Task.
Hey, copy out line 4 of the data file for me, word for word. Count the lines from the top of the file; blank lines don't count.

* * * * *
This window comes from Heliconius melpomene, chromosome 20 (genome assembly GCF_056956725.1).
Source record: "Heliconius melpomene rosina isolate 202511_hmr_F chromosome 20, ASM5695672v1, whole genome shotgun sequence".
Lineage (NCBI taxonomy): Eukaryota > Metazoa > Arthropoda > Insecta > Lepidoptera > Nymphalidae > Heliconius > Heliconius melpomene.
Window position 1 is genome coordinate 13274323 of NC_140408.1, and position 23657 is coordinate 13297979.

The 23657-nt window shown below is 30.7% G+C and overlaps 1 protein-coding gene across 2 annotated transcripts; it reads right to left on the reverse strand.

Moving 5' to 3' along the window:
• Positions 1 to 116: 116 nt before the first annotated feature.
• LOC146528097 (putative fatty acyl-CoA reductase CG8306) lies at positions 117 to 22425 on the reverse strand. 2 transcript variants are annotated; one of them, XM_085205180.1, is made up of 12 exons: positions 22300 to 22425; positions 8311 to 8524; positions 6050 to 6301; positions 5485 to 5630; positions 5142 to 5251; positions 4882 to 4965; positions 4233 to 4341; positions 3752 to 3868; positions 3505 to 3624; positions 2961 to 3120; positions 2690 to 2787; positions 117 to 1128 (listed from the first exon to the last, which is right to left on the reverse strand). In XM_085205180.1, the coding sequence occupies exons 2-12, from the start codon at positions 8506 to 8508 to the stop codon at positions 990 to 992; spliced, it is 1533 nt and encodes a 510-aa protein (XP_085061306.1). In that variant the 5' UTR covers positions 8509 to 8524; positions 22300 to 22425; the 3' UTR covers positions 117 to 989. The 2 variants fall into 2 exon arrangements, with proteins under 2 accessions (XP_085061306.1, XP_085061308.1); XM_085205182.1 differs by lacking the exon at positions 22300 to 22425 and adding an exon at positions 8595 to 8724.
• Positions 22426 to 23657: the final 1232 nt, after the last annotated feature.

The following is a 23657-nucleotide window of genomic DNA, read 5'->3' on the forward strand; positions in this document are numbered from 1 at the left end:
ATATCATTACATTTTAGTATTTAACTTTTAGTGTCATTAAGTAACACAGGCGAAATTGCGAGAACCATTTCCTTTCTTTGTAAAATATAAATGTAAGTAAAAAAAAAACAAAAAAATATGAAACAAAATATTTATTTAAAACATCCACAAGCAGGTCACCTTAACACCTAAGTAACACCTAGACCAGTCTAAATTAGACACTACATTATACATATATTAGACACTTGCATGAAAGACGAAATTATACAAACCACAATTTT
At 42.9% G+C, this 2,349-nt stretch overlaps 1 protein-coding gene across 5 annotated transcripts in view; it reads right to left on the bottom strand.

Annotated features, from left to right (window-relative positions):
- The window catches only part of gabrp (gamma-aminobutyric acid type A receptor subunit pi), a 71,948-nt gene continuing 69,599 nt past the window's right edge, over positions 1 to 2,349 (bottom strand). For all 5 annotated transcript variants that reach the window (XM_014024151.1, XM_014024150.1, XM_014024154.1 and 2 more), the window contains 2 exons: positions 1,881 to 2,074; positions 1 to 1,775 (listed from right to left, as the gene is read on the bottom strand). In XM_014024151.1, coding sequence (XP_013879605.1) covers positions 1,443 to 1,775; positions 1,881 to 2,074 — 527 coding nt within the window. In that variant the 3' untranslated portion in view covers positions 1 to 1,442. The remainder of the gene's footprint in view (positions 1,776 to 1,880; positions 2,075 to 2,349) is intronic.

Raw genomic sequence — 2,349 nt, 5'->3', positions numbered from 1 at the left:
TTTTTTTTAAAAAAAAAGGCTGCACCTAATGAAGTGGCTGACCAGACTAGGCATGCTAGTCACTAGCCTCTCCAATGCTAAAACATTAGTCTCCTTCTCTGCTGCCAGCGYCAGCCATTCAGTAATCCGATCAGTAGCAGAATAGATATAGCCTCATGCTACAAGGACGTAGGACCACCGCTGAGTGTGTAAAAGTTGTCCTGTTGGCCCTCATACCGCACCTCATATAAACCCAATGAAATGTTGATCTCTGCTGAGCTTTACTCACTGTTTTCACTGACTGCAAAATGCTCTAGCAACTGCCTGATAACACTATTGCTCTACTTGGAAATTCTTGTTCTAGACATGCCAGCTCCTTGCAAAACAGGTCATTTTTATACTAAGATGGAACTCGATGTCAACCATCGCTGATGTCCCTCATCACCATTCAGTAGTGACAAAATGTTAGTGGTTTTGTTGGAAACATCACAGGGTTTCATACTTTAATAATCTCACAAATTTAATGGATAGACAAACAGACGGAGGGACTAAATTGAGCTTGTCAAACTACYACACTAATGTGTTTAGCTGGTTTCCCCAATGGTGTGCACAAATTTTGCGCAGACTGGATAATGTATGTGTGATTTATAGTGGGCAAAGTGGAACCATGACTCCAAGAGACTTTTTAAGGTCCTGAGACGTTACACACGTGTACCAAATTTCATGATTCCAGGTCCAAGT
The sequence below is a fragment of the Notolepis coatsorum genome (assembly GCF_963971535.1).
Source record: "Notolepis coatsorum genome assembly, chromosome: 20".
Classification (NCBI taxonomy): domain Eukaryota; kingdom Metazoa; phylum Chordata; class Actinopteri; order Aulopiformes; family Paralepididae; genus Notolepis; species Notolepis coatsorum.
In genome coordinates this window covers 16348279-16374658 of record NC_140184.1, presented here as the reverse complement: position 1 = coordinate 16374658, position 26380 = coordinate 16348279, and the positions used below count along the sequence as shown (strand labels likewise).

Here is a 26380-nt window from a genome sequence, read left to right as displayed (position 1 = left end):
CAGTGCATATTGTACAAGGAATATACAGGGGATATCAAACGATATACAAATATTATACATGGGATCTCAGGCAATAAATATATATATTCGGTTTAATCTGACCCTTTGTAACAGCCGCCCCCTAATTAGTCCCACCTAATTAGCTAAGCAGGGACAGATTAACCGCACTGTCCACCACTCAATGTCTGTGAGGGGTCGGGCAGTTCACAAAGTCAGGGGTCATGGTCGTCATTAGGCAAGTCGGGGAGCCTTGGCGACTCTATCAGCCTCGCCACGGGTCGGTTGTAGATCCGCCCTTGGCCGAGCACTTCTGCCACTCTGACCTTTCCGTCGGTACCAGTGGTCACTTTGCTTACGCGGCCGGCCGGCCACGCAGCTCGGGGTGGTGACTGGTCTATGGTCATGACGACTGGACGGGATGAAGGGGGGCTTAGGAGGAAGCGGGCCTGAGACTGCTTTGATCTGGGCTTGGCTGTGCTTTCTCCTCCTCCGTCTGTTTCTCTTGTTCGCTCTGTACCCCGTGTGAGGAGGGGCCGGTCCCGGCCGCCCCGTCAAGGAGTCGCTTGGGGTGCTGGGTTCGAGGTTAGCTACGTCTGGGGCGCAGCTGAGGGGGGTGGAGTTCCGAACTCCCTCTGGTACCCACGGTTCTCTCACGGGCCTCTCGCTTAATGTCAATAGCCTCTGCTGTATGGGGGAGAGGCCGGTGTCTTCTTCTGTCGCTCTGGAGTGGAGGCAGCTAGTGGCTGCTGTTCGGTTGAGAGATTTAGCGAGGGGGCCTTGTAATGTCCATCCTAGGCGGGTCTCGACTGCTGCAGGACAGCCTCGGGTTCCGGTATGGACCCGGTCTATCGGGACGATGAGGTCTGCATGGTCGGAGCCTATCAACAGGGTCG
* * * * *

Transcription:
Window position 1 is genome coordinate 13274323 of NC_140408.1, and position 23657 is coordinate 13297979.